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Vaccine safety advocates paid tribute this week to F. Edward Yazbak, a retired pediatrician and outspoken critic of the vaccine lobby, who died April 8 in Cape Cod, Massachusetts.
Yazbak, known to friends as “Fou” after his Arabic forename Fouad, was 89.
Children’s Health Defense (CHD) President Mary Holland called Yazbak’s death “a terrible” loss. “Ed was an early and important doctor speaking out against the perils and excesses of the vaccine program,” Holland said.
CHD Chairman Robert F. Kennedy, Jr., said he relied on Yazbak’s “clarity and judgment” for almost two decades. “Ed possessed all the virtues, integrity, courage compassion, diligence, discrimination and patience that made him a great scientist, physician and healer,” Kennedy said.
Yazbak wrote extensively on vaccine safety, especially as related to the measles-mumps-rubella (MMR) vaccine and thimerosal. His collected writings on these issues are essential reading for anyone trying understand the history our era — not least because their often idiosyncratic charm reminds us that we were dealing above all with human events hidden behind absurd and brutalitarian institutional claims. (More of Yazbak’s writings can be found here and here).
Though he had peer-reviewed publications to his name, Yazbak generally thought it more important to keep writing than to waste time seeking official approval. Yet his writings were always precise and meticulous.
The turning point in Yazbak’s life came when a grandson was injured by the MMR vaccine. Yazbak retired from practice and accompanied his daughter, Kathleen, living in England at the time, to consult with Andrew Wakefield, a doctor, researcher and outspoken critic of the MMR vaccine. Some of his daughter’s experiences were incorporated into “Hear the Silence,” a television drama about Wakefield.
Yazbak practiced pediatrics and was a school physician in northern Rhode Island for 34 years. He was formerly assistant clinical director of the Charles V. Chapin Hospital, a specialized infectious disease hospital, and the director of pediatrics at the Woonsocket Hospital in Rhode Island. He was also the pediatric director of the Child Development Study, the Brown University division of the NINDB Collaborative Study, and an assistant member of the Institute of Health Sciences at the University.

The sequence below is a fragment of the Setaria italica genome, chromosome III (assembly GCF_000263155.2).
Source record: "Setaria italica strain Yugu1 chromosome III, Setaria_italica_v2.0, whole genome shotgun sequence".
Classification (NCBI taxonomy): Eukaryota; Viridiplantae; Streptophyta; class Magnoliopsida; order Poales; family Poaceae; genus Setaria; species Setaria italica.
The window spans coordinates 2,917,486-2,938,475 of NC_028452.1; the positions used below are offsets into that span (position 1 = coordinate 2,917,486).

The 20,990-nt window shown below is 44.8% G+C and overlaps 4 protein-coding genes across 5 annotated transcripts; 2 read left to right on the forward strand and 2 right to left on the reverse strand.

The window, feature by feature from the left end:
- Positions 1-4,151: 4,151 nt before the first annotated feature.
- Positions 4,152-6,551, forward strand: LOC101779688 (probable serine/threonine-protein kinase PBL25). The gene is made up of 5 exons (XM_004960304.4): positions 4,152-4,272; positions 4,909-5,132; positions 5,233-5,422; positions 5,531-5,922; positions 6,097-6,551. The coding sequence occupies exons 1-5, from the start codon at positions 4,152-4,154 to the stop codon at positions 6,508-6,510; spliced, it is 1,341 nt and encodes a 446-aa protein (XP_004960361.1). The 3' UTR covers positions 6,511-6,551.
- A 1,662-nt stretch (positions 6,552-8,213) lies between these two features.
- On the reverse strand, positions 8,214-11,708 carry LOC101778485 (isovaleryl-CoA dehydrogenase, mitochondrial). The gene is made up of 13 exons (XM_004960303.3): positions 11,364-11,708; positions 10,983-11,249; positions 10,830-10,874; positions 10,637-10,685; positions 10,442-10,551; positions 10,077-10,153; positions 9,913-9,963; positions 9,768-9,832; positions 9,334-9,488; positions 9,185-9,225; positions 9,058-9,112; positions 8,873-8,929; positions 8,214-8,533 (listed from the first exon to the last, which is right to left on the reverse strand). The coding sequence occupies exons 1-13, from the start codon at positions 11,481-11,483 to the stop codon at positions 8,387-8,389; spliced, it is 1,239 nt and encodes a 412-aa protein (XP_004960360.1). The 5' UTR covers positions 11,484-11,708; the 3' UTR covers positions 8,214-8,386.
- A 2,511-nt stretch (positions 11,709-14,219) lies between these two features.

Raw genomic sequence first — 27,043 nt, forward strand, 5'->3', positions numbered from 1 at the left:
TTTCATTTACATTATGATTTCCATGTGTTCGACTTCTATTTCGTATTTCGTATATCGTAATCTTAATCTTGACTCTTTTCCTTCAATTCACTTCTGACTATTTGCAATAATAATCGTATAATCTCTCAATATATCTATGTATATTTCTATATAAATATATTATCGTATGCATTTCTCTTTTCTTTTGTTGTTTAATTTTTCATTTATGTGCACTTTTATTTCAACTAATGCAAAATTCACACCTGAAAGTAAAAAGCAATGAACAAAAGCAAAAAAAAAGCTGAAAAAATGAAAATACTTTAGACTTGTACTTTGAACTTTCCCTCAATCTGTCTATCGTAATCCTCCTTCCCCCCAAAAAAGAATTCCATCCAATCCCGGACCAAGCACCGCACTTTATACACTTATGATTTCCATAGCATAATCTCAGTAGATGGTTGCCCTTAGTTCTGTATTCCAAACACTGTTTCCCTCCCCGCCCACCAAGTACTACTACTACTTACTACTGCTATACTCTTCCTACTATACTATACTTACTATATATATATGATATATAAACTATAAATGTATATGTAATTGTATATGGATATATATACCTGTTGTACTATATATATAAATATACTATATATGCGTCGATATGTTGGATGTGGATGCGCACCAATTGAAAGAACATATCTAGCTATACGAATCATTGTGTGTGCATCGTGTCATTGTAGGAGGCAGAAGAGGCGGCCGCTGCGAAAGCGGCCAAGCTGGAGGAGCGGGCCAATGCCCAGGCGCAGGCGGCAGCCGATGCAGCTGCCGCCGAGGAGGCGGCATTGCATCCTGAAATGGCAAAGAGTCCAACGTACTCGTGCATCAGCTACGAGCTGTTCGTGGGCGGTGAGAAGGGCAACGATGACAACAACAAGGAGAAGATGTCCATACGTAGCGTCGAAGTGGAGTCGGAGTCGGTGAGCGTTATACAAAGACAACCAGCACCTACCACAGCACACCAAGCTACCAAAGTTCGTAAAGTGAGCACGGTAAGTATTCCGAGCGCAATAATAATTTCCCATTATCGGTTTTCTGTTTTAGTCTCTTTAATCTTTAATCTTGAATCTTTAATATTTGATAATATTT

Beginning in 1998, Yazbak devoted his time to researching vaccine injury and the increased incidence and autoimmune causes of regressive autism focusing on maternal re-vaccination with live viruses.
He was recognized as an expert witness on autism, pediatric disabilities, vaccine injury and Shaken Baby Syndrome.
Yazbak conducted a large study of mothers who received repeated live virus vaccines as adults and proposed the hypothesis that live virus vaccination of mothers just before, during and immediately after pregnancy predisposes their children to autism. He presented his findings at a special session of the American Academy of Pediatrics in 2001 and has published three peer-reviewed papers on the subject.
Of Lebanese Maronite descent, Yazbak grew up in Cairo where his father was the veterinary officer of the famous Cairo zoo. Always a devout Catholic (though his mother was Greek Orthodox) he had been educated at a Jesuit school. He often talked affectionately of those years before the Arab-Israeli conflict and the rise of Arab nationalism, remarking once that he lived in an apartment block in which the residents were one-third Christian, one-third Muslim and one-third Jewish, and that they all “loved each other.”
Yazbak loved people and encouraged many. He and his wife, Maureen, were towers of moral and practical support when times were difficult. He was first and foremost a proud family man.
While both a researcher and an academic, Yazbak was most proud of his community paediatric work. House calls were many, and those who stopped by the Yazbak home with a sick child often were invited to dinner.
In poor health himself at the time, Yazbak was devastated by the long illness and eventual death of Maureen in November 2019. In January 2020, he was taken ill attempting to attend the funeral of his oldest friend, the distinguished ophthalmologist Jacob Schinazi. They had known each other since they were 15, all the way from Cairo to Rhode Island and Cape Cod.
Though bedridden in his last week, Yazbak still enjoyed his evening sunset on Buzzard’s Bay and spent only a few days in hospital.